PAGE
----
The 7-inch form factor makes a lot of sense

I tell anyone who’s asking about Android tablets these days to go look at the upcoming Transformer Prime, because it’s basically a whole generation ahead of anything else at this point. Yet, when I went to buy an Android tablet a few weeks ago, I ended up with a Samsung Galaxy Tab 7.0 Plus. My reason for not going Prime myself was simple; I already have a ~10-inch tablet, the iPad 2. I wanted something that would at least have a chance to be useful, and I figured the best way to do that was to go with a completely different size. Turns out that the 7-inch form factor has a lot more going for it than I had imagined. It gives you enough screen real-estate to feel like you’re using a tablet, without being so big that it’s a two hand deal.

The first thing to be aware of is that screen size is not as straight forward as many think. A 7-inch device is not 7/10 the size of a 10-inch device, in fact the 7-inch 7.0 Plus is pretty much exactly half the size of the 9.7-inch iPad 2. This makes Samsung’s quest to create a tablet for any size ever a lot less crazy. The easiest way to imagine a 7-inch tablet is to think of the screen of a portable DVD player. Those are normally 7 inches.

Being that much smaller than a 10 inch tablet, 7 inchers are a lot more single hand friendly. Given a normal hand size you can grab around most 7 inch tablets with one hand, which makes a world of difference when you’re reading etc. They’re also lighter, although a word of caution in this respect as their weight varies considerably. The 7.0 Plus is 345 grams, about half of the original iPad. That naturally also makes a difference with less fatigue from holding it, easier to hold the tiny bezel without the weight dragging it down etc. Finally, 7 inches is normally the limit for what you can fit in a normal pocket. So much so in fact that we have a sister site on the CrowdGather network that only covers devices up to 7 inches because of the site’s name, Pocketables.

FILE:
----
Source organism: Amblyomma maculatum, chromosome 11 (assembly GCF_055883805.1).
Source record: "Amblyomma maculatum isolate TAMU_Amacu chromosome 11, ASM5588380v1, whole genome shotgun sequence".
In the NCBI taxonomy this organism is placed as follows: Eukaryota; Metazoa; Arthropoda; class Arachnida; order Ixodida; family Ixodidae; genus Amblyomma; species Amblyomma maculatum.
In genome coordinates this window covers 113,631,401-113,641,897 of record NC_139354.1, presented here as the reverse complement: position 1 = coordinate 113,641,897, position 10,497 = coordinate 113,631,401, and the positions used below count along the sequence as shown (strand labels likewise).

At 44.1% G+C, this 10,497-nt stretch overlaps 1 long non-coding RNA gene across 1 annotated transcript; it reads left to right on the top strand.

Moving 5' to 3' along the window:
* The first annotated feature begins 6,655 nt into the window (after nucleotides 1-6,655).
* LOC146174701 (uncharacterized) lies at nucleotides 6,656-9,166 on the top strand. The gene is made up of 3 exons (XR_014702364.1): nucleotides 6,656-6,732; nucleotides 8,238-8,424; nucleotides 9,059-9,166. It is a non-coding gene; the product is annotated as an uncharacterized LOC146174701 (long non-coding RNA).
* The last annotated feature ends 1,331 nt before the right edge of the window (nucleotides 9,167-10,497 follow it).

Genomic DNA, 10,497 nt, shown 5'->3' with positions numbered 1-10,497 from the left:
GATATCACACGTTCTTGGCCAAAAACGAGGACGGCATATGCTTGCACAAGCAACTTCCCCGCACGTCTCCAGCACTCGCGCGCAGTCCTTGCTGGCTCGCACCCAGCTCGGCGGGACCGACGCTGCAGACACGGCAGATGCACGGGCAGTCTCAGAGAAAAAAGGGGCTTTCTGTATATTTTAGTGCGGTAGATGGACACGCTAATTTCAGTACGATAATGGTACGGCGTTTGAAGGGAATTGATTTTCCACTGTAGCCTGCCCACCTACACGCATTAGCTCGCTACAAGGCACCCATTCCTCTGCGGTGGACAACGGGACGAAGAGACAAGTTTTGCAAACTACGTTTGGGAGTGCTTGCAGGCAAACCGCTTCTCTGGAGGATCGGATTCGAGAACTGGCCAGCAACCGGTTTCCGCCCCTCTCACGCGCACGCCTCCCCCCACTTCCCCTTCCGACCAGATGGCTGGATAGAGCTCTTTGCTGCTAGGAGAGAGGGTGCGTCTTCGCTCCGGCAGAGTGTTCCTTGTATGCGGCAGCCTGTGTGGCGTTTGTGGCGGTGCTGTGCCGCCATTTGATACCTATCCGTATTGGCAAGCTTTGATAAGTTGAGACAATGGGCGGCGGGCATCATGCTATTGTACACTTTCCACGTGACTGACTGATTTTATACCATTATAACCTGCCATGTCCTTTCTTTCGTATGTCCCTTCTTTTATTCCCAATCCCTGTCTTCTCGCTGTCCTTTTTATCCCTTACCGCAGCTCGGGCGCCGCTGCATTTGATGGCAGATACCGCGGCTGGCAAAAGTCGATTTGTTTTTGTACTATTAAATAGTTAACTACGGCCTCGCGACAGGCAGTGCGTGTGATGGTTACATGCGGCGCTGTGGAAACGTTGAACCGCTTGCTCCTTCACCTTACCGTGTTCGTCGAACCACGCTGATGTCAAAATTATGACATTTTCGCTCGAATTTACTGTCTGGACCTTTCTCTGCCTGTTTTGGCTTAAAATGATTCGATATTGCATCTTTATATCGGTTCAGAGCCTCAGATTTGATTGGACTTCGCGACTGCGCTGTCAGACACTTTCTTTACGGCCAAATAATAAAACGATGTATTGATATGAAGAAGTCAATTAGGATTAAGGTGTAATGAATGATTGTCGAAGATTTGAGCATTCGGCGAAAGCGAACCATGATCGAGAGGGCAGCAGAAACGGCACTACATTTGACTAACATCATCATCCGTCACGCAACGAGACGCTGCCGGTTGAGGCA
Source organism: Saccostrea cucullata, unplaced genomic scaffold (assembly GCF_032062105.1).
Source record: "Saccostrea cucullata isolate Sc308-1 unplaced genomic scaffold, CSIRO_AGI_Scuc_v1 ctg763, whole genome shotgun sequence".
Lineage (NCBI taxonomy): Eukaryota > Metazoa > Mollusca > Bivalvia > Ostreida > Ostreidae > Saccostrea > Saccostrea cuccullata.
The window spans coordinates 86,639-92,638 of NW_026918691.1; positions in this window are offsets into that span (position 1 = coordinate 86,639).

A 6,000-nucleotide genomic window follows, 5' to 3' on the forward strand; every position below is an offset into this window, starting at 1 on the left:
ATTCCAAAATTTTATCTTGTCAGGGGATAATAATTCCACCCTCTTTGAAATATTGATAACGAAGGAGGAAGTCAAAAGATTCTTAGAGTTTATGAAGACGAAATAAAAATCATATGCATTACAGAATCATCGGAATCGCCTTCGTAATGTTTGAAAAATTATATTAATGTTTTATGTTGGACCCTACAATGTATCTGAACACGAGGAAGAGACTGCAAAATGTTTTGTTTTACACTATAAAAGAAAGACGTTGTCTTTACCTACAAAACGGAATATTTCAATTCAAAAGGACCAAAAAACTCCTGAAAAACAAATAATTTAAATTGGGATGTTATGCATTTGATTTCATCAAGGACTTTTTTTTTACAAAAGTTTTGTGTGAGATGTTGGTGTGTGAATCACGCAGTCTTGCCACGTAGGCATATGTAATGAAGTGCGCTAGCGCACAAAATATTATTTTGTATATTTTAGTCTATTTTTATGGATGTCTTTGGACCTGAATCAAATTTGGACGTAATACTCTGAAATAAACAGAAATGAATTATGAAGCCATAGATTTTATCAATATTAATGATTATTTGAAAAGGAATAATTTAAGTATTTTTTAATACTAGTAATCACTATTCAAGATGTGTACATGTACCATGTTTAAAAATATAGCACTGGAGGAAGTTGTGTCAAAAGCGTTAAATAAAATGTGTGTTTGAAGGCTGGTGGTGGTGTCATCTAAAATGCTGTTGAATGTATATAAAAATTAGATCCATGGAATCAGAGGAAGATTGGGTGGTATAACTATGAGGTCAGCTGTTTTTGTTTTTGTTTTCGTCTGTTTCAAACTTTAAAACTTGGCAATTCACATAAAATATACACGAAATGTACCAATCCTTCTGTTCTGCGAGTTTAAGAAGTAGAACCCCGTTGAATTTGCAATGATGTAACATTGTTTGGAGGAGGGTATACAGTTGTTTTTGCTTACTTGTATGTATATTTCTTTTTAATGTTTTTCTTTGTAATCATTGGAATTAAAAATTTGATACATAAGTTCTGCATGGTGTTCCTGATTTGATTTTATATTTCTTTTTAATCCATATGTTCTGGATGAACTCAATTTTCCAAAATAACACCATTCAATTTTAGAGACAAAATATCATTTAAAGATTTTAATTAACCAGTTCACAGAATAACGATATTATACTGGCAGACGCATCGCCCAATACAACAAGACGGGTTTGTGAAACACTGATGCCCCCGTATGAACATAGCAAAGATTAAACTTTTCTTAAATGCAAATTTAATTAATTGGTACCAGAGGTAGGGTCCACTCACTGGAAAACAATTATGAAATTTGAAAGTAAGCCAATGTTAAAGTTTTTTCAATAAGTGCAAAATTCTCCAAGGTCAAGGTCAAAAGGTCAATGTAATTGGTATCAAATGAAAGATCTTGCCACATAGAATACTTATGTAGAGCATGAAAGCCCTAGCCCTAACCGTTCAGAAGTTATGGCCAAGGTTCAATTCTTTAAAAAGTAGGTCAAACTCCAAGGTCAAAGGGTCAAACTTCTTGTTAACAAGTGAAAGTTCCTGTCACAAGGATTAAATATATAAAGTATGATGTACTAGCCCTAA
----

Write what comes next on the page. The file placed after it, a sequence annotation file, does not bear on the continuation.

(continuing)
I’ve found the smaller size to be handy in many situations. I often play with my iPad when I’m semi-watching TV, and that’s great, but it sometimes feels like putting a mountain in front of me that makes it impossible to actually see the screen. The Tab is much better for that use as it’s a smaller screen yet big enough to do many of the same things. I guess Samsung had the same idea, as the 7.0 Plus has a handy built-in IR remote that the other Galaxy Tabs don’t. Its size simply makes it demand less attention that larger tablets, which is great. The same goes for gaming; the size is a lot closer to portable game consoles than any 10-inch tablet, and so it somehow feels more natural, without being as cramped with fingers on the screen as on e.g. an iPhone.

The size also makes it easier to use it for things that would otherwise look rather stupid doing with a tablet; grocery list while shopping, music player while out and about, using it to pick up packages at the post office using the Norwegin Postal System’s official app, etc. Using a 10 inch tablet for those things goes back to portability.